Report examines Ireland’s record on women’s rights ahead of UN appearance

Emily Logan, chief commissioner of the Irish Human Rights and Equality Commission
Emily Logan, chief commissioner of the Irish Human Rights and Equality Commission

A report assessing Ireland’s performance on combatting discrimination against women has been published by the Irish Human Rights and Equality Commission ahead of a formal UN appearance by the State.

The report will be presented to a UN committee next week to inform the UN’s review of Ireland’s compliance with the Convention on the Elimination of All Forms of Discrimination Against Women (CEDAW).

Justice Minister Frances Fitzgerald is expected to lead an Irish delegation to the UN next Wednesday, where Ireland will be asked to account for its record in fulfilling women’s rights and equality in Ireland for the first time in twelve years.

The commission’s report has found considerable positive legal, policy and institutional developments since then.

The report notes strategic and legislative responses to gender-based violence; an increase in women’s representation in politics, in the judiciary, diplomatic service and on public boards; enactment of gender recognition legislation; and the introduction of marriage equality.

However, the report also raises a number of issues and recommendations, including the need for constitutional reform around stereotyping; the non-publication between 2014-16 of annual data-sets on women and men in Ireland; and the recommendations of various UN treaty monitoring bodies on sexual and reproductive health.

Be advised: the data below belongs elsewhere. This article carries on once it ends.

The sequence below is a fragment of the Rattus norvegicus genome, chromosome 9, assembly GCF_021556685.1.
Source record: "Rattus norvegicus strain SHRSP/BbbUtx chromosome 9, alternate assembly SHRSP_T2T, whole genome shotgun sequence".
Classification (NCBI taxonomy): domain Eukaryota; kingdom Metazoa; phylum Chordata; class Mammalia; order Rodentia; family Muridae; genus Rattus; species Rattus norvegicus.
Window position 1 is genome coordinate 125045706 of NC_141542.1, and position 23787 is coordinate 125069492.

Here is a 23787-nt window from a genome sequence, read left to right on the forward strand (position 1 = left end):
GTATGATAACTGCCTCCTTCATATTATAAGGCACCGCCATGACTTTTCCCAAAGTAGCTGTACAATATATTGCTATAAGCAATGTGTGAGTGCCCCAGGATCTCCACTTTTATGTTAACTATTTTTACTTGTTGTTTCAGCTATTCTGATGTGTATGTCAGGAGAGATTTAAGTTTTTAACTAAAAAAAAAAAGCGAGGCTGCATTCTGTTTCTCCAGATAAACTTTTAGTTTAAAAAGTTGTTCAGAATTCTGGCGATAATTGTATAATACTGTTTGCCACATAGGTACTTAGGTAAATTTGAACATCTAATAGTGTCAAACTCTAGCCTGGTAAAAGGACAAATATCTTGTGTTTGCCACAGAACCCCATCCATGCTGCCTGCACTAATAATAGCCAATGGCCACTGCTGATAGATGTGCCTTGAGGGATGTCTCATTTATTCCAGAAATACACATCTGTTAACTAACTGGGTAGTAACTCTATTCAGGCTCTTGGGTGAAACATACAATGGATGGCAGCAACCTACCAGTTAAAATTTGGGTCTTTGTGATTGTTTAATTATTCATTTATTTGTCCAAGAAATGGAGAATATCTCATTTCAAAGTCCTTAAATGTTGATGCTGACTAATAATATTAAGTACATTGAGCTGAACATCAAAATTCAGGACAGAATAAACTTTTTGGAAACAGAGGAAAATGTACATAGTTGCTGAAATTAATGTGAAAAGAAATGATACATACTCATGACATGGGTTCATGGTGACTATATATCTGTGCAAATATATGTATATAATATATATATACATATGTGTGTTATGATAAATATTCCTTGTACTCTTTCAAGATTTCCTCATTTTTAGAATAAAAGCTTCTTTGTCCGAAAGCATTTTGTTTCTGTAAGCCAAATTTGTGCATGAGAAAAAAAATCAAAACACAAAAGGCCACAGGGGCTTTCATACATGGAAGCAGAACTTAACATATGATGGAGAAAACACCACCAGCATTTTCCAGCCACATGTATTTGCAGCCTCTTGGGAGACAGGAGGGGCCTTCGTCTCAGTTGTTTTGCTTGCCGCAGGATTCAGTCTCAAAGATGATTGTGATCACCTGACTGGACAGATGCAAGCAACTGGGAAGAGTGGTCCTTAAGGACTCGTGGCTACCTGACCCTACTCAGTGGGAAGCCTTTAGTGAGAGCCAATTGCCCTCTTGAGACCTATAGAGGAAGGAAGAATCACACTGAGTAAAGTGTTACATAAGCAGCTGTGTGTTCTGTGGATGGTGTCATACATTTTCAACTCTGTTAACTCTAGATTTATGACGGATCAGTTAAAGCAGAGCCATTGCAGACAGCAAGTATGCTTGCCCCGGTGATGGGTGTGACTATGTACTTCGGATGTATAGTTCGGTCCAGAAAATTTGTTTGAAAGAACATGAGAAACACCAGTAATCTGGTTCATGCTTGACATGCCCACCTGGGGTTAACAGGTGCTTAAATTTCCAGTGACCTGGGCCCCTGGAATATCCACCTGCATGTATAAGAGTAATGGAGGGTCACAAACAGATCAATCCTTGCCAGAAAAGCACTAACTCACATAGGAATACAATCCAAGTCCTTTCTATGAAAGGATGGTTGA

Emily Logan, chief commissioner of the Irish Human Rights and Equality Commission, said: “This Commission report will independently inform the UN questioning of Ireland. It highlights the broad spectrum of current equality challenges facing women across workplaces, across education, health, representation and broader society. It makes clear recommendations for action.

“It has been over a decade since the State last faced direct UN questioning on its actions in combatting discrimination against women and girls. Today’s report shows that while positive developments have been seen in some areas, including women’s representation and combating gender based violence, significant gaps in protection and equality provision remain, which need to be addressed.

“The women we spoke to across the country in preparing this report, shared a singular desire to make Ireland a more equal society.”

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